There are two other significant things to note. First, we’ve recently received feedback from Everence financial planners who have worked with RCA clergy. They reported: “Prior to working with RCA ministers, as we designed financial plans for clergy in other traditions, it was rare that they would be ‘okay’ as we forecasted expenses versus income in retirement. With RCA clergy, it is rare for any of them that they won’t be ‘okay’.” Other denominations have given similar feedback—that they wish they had the retirement account requirements that the RCA does. 

Second, the “suffering servant” mentality might sabotage a minister if retirement savings requirements become decentralized and contextual. As noted previously, many ministers have a belief that they should suffer, so they may not take appropriate measures to save for retirement. Will this be permissible? How might this impact the BOBS Assistance Fund? The reason many RCA clergy don’t suffer in retirement is in large part due to the requirements and administration of the RCA Retirement Plans as mandated by the BCO

Significant Point of Leverage: Young People

A theme that emerged across cultures in the conversation was that change might be most possible with young people, regardless of racial or cultural identity. Two main reasons emerged for this possibility. Conversation participants reported that many young people are more open to conversations about money than members of older generations. It might be easier to form relationships, talk openly about money, and discover workable solutions together. Second, when it comes to retirement, time is the greatest asset when it comes to building wealth. Financial advisor Shawn Persing recently likened saving for retirement in your 20s as “having a cheat code for a video game.” By targeting young clergy or church members with good resources and benefits structures, we might be able to have the greatest impact in the long term.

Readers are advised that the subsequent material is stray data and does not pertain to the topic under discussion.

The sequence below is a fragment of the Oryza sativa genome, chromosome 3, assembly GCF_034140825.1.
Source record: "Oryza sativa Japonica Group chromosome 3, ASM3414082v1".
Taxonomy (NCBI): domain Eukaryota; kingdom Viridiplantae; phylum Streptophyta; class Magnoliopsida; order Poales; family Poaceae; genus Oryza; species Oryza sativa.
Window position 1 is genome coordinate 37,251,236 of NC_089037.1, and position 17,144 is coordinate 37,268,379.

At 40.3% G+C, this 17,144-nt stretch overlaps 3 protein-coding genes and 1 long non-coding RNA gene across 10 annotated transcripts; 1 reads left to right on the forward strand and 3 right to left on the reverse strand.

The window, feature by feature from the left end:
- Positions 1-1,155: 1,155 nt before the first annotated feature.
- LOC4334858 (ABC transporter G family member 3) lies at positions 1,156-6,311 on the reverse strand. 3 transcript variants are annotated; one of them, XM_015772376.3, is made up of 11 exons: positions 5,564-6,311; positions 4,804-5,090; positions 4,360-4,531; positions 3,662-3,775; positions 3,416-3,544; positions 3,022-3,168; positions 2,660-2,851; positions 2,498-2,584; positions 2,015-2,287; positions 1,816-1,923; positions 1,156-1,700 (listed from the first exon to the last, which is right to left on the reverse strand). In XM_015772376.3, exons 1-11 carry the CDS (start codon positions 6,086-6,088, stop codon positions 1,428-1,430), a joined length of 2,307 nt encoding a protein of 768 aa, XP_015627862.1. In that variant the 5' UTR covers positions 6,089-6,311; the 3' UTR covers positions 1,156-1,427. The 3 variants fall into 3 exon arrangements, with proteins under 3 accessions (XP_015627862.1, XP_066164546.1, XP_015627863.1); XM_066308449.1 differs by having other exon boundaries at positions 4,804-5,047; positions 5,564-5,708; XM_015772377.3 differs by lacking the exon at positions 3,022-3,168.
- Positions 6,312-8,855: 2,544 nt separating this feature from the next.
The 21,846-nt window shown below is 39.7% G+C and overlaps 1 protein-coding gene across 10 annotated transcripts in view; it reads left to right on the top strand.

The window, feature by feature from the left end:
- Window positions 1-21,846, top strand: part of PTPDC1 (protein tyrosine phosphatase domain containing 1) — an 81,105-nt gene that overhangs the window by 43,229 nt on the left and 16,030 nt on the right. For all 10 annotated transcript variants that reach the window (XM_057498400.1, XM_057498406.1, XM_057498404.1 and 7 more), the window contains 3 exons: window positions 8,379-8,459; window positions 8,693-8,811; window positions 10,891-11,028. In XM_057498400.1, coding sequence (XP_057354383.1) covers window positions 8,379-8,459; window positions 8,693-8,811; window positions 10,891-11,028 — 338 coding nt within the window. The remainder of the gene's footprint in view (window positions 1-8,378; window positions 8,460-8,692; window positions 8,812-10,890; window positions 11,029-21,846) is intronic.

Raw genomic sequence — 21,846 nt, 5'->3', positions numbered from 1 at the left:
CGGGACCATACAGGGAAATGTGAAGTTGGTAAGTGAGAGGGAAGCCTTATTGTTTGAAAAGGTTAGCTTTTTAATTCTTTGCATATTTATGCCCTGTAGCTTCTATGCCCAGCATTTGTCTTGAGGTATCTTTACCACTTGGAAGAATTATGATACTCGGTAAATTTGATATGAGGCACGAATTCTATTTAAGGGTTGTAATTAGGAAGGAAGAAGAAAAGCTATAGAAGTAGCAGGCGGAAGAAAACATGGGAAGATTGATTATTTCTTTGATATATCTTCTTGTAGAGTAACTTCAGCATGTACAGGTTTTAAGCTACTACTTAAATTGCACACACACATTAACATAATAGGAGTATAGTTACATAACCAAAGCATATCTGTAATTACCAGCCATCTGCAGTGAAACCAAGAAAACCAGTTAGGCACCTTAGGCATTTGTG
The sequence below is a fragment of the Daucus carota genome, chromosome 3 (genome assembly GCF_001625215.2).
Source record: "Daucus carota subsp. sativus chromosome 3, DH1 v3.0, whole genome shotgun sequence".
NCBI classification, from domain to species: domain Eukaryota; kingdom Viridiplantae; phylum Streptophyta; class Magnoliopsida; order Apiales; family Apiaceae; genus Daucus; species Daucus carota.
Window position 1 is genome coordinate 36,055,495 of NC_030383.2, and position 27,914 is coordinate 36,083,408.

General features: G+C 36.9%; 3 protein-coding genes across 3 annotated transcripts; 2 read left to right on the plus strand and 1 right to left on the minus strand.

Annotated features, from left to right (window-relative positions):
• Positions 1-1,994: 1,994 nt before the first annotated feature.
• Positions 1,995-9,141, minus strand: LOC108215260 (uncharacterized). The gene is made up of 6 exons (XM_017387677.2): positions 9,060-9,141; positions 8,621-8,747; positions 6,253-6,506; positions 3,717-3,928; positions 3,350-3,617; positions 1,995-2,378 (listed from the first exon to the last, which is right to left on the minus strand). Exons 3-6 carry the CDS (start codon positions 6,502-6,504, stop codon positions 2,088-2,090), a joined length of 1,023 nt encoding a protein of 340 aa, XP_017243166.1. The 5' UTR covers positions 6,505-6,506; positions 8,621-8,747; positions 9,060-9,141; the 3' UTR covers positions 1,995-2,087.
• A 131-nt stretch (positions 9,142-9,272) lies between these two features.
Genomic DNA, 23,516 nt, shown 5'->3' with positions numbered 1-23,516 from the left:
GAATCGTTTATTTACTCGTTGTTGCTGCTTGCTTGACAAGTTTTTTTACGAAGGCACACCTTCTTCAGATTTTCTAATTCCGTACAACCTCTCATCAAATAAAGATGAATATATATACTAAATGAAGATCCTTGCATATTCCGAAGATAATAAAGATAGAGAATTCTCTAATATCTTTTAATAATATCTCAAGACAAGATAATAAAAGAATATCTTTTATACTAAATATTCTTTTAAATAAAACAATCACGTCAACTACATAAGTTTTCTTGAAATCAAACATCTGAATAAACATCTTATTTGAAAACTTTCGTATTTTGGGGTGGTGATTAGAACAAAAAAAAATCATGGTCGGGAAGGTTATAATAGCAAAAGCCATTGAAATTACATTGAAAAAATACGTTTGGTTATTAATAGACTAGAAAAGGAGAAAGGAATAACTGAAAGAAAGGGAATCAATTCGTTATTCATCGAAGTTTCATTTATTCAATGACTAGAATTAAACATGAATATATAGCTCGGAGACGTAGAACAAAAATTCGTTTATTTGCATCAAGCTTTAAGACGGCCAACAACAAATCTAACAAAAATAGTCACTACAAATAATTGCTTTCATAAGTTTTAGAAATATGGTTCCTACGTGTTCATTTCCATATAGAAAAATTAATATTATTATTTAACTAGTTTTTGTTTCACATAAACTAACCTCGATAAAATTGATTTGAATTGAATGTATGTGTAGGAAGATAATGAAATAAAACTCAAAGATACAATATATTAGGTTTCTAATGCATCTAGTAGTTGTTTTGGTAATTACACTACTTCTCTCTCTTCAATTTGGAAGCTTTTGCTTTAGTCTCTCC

The significant downside of this is that for many young people, retirement can seem so far off that it does not get priority in their life and finances and can be put off for too long. Young clergy who are motivated and passionate about the church might be willing to sacrifice retirement savings because it doesn’t feel relevant to them yet.  

Classis Engagement

As mentioned above, the classis is the assembly in RCA polity that has the most influence in this discussion. It is at the classis level that education, oversight, and accountability are most likely to occur. It is worth considering what incentives or penalties for classes might be established so that benefits standards are properly administered by each church. Are there resources from the General Synod or BOBS that might incentivize greater attention to this? Are there penalties, such as not seating a classical delegation to General Synod, that might hold classes to greater accountability?  

Where We Go From Here